Autoimmune-mediated atherothrombosis

Eiji Matsuura, L. R. Lopez

Research output: Contribution to journalReview articlepeer-review

35 Citations (Scopus)


Autoimmune vascular inflammation and oxidative stress (lipid peroxidation) are common in systemic autoimmune diseases and contribute to the oxidative modification of low-density lipoprotein (oxLDL) and oxLDL/β2GPI complex formation. Circulating oxLDL/β2GPI complexes have been detected in patients with systemic lupus erythematosus (SLE) and antiphospholipid syndrome (APS). The presence of antibodies to oxLDL/β2GPI complexes indicates that these complexes are immunogenic, and the coexistence of complexes and antibodies has pointed to an active proatherogenic role in the development of autoimmune vascular complications. Immunohistochemical staining of atherosclerotic lesions suggest that these complexes are formed in the arterial wall and released into circulation. The in vitro macrophage uptake of oxLDL/β2GPI complexes was significantly increased in the presence of antiphospholipid antibodies, either β2GPI-dependent anticardiolipin or anti-β2GPI antibodies, suggesting that macrophage Fcγ receptors are involved in lipid intracellular influx and foam cell formation. These findings provide an explanation for the accelerated development of atherosclerosis seen in SLE and APS. The presence of circulating oxLDL/β2GPI complexes and IgG antibodies to these complexes indicate significant vascular injury and oxidative stress as well as an active role in autoimmune-mediated atherothrombosis.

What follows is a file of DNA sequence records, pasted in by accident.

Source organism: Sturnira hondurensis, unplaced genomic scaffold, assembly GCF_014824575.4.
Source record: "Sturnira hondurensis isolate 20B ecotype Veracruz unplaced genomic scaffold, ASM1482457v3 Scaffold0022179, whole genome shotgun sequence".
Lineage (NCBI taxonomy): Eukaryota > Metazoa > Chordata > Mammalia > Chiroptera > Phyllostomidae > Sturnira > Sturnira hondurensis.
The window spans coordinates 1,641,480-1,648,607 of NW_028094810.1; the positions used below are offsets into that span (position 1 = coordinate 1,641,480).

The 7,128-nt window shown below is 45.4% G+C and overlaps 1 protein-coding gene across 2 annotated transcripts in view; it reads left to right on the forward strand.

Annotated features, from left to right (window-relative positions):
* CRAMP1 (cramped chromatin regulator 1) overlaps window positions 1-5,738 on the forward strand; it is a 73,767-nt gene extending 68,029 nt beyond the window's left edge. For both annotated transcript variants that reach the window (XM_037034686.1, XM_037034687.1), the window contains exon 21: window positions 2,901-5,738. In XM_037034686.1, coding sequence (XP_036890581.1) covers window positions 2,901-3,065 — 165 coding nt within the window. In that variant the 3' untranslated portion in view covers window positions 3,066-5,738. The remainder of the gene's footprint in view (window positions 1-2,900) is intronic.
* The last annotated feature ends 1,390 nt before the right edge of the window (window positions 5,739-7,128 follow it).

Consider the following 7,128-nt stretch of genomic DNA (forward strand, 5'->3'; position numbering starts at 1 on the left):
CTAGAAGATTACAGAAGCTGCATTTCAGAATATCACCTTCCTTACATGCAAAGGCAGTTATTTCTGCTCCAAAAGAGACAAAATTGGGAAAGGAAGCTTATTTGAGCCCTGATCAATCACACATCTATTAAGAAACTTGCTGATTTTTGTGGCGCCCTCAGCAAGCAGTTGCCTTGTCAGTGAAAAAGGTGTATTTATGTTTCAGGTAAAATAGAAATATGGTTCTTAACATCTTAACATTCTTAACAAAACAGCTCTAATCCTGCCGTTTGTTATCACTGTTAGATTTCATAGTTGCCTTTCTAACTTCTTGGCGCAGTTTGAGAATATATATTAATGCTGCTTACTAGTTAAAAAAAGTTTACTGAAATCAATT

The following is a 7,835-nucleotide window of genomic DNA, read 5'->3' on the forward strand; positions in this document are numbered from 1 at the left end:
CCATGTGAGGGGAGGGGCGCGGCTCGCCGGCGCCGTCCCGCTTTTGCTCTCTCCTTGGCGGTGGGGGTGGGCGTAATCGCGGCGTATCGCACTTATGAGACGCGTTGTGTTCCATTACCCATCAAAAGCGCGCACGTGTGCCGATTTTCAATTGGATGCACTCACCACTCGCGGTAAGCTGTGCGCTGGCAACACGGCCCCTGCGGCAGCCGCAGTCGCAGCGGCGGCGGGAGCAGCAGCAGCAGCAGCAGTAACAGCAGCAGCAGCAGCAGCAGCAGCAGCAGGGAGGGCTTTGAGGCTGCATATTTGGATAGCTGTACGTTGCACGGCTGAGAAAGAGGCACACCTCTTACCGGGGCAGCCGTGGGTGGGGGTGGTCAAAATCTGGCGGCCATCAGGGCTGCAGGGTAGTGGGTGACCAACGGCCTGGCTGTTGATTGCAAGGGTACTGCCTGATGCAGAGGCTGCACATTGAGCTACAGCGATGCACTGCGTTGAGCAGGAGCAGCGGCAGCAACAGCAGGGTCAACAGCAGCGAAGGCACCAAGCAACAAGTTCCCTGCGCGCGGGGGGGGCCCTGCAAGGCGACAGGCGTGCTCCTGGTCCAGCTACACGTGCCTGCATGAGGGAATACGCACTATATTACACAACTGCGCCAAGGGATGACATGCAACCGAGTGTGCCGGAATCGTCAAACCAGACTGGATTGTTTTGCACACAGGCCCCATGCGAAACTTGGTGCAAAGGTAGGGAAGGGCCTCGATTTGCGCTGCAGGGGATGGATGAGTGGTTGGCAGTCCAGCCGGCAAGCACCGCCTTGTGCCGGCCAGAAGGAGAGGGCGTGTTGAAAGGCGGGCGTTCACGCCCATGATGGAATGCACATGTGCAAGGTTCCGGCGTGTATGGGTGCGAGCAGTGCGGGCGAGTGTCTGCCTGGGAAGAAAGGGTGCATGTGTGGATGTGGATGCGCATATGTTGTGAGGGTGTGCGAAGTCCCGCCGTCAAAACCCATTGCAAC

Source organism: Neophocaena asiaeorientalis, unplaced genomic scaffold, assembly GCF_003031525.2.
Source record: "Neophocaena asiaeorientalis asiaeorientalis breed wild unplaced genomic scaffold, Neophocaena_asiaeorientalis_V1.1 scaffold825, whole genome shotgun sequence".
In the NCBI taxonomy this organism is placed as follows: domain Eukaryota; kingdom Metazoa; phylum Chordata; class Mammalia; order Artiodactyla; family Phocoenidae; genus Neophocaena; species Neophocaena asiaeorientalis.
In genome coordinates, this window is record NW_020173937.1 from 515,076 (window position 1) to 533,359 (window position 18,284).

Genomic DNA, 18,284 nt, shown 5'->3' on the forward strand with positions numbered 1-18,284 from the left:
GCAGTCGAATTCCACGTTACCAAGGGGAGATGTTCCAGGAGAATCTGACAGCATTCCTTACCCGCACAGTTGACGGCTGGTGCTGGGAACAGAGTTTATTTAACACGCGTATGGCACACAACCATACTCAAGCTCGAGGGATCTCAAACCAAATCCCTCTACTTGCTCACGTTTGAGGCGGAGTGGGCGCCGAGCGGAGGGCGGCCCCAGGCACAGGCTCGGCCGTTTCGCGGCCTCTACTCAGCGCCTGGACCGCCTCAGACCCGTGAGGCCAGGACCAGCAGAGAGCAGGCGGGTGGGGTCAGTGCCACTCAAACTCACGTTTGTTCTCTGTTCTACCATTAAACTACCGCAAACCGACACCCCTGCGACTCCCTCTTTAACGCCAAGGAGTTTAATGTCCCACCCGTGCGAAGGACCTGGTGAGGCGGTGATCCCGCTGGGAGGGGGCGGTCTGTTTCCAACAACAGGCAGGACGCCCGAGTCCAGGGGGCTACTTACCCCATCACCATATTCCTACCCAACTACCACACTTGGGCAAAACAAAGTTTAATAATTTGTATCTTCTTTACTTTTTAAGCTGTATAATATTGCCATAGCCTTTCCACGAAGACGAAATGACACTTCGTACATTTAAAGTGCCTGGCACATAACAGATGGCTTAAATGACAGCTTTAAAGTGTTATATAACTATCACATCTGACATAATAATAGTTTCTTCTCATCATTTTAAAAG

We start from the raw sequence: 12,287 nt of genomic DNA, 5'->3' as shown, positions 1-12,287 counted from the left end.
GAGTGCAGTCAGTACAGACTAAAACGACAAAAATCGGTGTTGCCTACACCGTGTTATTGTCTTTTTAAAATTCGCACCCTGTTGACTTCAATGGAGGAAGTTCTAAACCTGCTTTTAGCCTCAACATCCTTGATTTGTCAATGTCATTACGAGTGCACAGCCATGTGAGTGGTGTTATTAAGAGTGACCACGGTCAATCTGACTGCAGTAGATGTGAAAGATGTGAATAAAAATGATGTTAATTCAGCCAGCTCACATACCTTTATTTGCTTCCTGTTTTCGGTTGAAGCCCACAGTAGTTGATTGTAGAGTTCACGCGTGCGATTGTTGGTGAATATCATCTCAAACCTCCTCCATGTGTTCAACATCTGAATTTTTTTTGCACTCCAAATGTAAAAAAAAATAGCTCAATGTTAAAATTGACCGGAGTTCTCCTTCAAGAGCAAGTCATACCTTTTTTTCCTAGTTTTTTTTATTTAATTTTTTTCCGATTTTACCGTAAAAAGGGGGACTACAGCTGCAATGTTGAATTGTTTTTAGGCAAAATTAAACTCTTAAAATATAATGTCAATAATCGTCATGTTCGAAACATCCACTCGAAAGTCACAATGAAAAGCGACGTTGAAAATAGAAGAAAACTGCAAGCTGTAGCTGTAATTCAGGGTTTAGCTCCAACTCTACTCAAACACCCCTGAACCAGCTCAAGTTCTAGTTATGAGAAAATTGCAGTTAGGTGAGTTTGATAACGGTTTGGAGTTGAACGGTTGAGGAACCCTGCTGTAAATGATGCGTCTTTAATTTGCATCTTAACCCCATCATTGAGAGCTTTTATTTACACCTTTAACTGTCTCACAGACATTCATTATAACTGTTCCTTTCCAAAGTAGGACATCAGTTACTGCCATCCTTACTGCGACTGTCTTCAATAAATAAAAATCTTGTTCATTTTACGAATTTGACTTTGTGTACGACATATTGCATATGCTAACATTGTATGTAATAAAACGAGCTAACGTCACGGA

Original languageEnglish
Pages (from-to)878-887
Number of pages10
Issue number10
Publication statusPublished - 2008


  • Anticardiolipin antibodies
  • Antiphospholipid syndrome
  • Cardiovascular disease
  • Oxidized LDL
  • Thrombosis

ASJC Scopus subject areas

  • Rheumatology


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